There’s no one type of great character. They can be heros, villians, side-kicks, whatever. They can be attractive or ugly, likable or hate-able. But they all are specific, distinct characters, with well-observed and idiosyncratic traits, who connect with us in some fundamental way. I remember visiting family in Kentucky after we finished animating Shrek 2. The film was a couple of months away from release, and I was tooling around town with my crew t-shirt on. In those few days, a good half a dozen strangers asked me about the t-shirt, and were thrilled to hear I’d worked on the new Shrek film. But what struck me wasn’t just that people loved the original film — it was that almost every one of those people wanted me to guess who their favorite character was. Then they all named different characters. For one it was Fiona, for another it was Donkey, for another it was Lord Farquhar, for another it was Shrek, and so on. Some of them went on to recite obscure lines from the film, in character. I went back to Glendale knowing the film wasn’t just going to do well, but that it would be the hit of the summer.
In animation, if you make a list of great characters, and you’ll also be making a list of beloved cartoons: Bugs Bunny, Skrat, Lilo and Stitch, Wall-E, Shrek and Donkey, Sponge-Bob, Jiminy, Woody and Buzz, Ren and Stimpy, Daffy, Bart, Ariel, Dory, Po, Dumbo, and on and on. Great characters make an incomprehensible story interesting (see The Big Sleep for a noir example), and they make a good story great. Weak, cliched, or annoying characters will turn a good story turn into an unwatchable mess.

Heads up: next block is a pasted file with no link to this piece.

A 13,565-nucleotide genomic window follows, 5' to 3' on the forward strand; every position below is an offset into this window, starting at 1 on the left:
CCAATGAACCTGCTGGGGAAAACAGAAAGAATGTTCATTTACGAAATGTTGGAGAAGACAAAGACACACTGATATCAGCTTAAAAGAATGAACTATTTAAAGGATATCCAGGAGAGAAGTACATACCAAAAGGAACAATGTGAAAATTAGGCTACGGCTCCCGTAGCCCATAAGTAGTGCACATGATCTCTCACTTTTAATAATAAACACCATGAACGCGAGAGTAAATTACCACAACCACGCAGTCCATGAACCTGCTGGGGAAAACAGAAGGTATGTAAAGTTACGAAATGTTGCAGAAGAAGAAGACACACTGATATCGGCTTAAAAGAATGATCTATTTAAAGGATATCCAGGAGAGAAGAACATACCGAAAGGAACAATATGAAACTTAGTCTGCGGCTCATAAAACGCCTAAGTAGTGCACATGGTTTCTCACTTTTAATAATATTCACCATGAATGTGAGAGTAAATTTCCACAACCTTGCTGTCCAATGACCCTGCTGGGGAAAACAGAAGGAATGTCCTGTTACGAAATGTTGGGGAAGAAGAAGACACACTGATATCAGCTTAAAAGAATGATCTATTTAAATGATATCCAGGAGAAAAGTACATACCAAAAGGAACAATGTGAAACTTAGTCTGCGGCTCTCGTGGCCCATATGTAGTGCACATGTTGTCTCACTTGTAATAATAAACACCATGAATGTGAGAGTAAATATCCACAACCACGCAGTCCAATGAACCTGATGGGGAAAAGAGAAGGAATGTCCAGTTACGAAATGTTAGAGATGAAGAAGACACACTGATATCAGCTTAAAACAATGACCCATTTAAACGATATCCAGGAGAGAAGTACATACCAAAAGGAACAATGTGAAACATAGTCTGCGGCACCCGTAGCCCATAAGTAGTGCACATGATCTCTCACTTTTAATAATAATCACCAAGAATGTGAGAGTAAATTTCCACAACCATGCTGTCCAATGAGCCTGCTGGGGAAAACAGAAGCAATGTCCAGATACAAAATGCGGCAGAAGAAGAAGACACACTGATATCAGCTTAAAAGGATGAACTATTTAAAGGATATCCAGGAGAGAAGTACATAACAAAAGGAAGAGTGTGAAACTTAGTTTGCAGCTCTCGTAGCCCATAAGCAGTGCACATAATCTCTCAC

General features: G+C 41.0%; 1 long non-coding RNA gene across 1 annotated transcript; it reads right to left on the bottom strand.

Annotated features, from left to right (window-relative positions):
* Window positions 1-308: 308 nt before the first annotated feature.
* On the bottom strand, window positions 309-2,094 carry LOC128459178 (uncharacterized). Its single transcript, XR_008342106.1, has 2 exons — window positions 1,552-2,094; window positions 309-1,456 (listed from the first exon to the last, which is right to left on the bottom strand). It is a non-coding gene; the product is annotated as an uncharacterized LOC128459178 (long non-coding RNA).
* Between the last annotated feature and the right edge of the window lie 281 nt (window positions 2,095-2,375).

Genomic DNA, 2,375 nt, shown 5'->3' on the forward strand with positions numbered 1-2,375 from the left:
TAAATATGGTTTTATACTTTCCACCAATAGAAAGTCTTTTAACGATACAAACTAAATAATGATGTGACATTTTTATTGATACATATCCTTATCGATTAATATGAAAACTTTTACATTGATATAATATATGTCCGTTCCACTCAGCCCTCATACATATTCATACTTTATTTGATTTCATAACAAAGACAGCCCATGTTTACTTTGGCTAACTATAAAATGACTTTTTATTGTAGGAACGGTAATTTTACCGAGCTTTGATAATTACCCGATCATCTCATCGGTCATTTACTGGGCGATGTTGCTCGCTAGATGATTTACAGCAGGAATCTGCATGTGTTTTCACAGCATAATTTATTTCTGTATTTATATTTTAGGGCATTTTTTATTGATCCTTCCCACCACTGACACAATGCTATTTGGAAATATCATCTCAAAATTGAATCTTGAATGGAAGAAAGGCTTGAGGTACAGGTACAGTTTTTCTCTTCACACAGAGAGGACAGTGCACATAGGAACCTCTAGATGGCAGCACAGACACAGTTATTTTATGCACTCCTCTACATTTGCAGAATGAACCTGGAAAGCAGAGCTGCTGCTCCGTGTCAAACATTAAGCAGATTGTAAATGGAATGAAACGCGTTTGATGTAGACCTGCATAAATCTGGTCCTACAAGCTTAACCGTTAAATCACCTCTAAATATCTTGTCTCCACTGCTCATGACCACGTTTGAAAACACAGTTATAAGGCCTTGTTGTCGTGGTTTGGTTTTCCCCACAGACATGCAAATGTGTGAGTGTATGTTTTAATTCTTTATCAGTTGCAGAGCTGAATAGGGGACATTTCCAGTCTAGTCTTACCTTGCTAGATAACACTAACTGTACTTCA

Where the Wild Things Are (spoilers ahead!) started with tons of appeal and interesting characters. The opening sequence and introduction to the Wild Things is fantastic. But in the telling of the tale, the characters became less and less appealing. The very environment seemed to go grey. I think it was a fine story, and what I’ve read of the novelization is excellent, but the film ended up leaving me feeling flat. I think the film could have been just as heavy, just as psychologically informed, if the characters and setting had grown more appealing instead of regressing into a children’s version of Ordinary People. It stopped being fun, and I stopped caring about the characters, who eventually bored me. It was like a cake that started to rise, and then didn’t, despite being a well-made film with a perfectly fine story.
As an animator, I’ve been part of productions where it didn’t come together. A large, talented crew works very hard for a few years, and the film comes out and . . . underwhelms. Despite lots of smart, savvy people having lots of meetings focused on story and plot and character, end up with a whole that is less than the sum of its parts. Hey, I didn’t say this was easy! But then, that is the reason smart, talent-filled studios spend so many tens of millions of dollars on animated features. Because it isn’t easy, and there is no shortcuts, no glib answers. Studios that know what they’re doing don’t just spend a few million on a great screenplay, and have the rest of the crew mail in their work. No successful animated feature has ever followed that model.
Just take a look at the history of our industry. In the early days, after the huge success of Snow White, the Disney studio was on the brink. The studio was in the red after Pinocchio and Fantasia. It fell to humble Dumbo, a film with such a minimal story that it required the Pink Elephant sequence (zero story value) to pad it barely up to feature length (64 minutes!). But the film exuded appeal, had wonderful characters, and story telling like nobody’s business. It put Disney into the black, and we still love the film 70 years later. And that’s my final point. Want to make successful animated features? Spend more time looking at films like Dumbo.